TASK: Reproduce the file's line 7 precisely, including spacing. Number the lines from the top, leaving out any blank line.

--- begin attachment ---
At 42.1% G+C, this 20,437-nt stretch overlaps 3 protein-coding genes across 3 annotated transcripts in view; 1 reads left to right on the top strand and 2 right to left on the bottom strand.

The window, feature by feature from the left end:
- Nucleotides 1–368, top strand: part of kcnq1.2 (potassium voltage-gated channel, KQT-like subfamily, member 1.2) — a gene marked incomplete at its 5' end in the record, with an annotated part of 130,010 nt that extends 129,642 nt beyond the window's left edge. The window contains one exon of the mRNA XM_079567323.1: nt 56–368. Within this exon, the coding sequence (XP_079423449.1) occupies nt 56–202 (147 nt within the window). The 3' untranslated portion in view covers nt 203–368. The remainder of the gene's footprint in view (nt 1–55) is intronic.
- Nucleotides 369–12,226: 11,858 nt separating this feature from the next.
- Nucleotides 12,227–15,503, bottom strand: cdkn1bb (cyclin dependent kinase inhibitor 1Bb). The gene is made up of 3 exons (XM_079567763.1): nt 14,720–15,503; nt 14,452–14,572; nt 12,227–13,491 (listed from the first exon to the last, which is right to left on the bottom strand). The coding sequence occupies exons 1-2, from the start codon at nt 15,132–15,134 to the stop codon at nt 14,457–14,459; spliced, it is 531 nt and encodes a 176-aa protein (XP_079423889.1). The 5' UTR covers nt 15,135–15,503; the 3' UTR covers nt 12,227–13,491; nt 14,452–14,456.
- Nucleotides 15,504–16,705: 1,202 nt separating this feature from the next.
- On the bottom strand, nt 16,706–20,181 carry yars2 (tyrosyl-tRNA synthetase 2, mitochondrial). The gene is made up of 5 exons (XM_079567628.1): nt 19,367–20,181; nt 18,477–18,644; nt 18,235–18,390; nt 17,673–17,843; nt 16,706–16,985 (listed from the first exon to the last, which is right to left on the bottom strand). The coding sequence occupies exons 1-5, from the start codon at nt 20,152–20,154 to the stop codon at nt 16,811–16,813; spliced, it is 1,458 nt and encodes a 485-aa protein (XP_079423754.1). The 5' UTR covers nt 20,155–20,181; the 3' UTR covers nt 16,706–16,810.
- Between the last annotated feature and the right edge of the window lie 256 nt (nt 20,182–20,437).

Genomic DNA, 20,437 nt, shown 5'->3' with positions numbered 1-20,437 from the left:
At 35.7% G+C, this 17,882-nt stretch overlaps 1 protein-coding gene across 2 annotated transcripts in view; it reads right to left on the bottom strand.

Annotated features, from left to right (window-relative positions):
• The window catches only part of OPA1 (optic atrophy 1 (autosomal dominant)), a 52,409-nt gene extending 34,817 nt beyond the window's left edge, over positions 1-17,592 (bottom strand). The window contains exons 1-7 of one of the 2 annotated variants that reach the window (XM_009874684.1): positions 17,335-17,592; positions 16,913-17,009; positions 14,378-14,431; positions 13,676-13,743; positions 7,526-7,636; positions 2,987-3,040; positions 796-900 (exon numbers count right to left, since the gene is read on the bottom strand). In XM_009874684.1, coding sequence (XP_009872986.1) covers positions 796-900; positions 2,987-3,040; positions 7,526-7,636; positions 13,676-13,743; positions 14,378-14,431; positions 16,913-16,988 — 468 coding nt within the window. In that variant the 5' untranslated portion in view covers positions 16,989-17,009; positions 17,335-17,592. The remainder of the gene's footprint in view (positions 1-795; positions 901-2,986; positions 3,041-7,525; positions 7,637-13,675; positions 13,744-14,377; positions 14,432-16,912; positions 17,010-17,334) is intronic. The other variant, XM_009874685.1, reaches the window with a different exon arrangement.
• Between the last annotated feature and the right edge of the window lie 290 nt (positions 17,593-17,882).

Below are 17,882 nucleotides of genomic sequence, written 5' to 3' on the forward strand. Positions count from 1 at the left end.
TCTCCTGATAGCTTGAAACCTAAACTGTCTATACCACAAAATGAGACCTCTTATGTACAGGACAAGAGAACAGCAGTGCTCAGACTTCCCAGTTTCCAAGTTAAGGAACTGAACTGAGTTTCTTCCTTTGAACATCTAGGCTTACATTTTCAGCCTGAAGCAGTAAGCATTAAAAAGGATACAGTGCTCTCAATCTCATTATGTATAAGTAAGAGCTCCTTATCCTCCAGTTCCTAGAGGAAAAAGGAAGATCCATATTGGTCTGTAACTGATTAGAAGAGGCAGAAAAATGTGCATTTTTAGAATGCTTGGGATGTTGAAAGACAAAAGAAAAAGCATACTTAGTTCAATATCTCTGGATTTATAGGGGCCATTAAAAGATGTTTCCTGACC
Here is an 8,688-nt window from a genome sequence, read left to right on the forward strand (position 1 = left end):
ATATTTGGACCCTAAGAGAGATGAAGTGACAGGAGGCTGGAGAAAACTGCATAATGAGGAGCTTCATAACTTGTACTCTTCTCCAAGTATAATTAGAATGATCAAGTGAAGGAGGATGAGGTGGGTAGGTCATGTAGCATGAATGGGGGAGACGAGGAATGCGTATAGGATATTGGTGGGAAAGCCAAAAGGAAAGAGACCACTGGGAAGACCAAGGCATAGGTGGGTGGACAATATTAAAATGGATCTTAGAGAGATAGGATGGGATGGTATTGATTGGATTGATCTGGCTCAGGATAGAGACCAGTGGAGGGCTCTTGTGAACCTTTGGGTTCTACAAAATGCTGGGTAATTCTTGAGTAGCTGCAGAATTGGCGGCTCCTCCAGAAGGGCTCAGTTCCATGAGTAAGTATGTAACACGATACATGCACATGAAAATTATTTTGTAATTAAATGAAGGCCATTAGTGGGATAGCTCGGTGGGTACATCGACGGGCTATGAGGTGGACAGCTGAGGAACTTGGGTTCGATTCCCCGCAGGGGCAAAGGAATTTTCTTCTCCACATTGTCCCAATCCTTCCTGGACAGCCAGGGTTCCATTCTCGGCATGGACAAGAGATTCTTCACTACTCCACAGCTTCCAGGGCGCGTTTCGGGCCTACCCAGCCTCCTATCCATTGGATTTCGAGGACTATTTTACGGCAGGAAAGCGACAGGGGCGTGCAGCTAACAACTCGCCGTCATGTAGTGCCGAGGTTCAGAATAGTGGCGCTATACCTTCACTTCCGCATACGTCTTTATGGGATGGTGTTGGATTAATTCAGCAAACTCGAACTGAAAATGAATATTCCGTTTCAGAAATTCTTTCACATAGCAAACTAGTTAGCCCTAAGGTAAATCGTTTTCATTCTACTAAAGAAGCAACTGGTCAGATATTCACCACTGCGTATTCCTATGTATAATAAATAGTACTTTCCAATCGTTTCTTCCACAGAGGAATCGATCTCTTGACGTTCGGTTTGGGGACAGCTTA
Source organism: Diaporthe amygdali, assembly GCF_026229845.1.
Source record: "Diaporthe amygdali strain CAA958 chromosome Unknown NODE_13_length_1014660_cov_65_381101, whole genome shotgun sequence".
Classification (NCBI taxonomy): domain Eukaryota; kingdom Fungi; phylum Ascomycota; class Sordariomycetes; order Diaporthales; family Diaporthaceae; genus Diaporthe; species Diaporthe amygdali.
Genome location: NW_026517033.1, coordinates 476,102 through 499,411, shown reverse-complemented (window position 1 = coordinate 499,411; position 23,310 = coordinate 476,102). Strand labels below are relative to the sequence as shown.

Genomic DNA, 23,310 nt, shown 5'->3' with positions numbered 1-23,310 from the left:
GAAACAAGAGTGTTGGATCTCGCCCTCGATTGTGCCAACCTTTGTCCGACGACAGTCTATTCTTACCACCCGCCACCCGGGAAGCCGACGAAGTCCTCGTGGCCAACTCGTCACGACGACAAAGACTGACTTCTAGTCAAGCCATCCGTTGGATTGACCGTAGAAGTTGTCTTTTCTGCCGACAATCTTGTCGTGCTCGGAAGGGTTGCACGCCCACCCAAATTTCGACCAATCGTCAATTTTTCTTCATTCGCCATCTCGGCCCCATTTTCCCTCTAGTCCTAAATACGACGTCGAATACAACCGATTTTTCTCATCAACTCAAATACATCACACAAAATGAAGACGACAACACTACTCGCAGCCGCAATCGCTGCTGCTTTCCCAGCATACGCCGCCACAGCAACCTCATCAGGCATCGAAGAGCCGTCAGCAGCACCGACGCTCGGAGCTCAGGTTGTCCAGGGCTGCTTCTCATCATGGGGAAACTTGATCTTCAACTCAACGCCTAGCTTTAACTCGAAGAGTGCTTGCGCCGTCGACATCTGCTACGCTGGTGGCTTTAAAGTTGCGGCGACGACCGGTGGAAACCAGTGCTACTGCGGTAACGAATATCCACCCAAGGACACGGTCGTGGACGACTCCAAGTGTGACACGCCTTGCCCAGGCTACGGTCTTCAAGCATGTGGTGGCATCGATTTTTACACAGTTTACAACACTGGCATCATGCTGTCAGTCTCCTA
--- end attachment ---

- On the bottom strand, nt 16,706–20,181 carry yars2 (tyrosyl-tRNA synthetase 2, mitochondrial). The gene is made up of 5 exons (XM_079567628.1): nt 19,367–20,181; nt 18,477–18,644; nt 18,235–18,390; nt 17,673–17,843; nt 16,706–16,985 (listed from the first exon to the last, which is right to left on the bottom strand). The coding sequence occupies exons 1-5, from the start codon at nt 20,152–20,154 to the stop codon at nt 16,811–16,813; spliced, it is 1,458 nt and encodes a 485-aa protein (XP_079423754.1). The 5' UTR covers nt 20,155–20,181; the 3' UTR covers nt 16,706–16,810.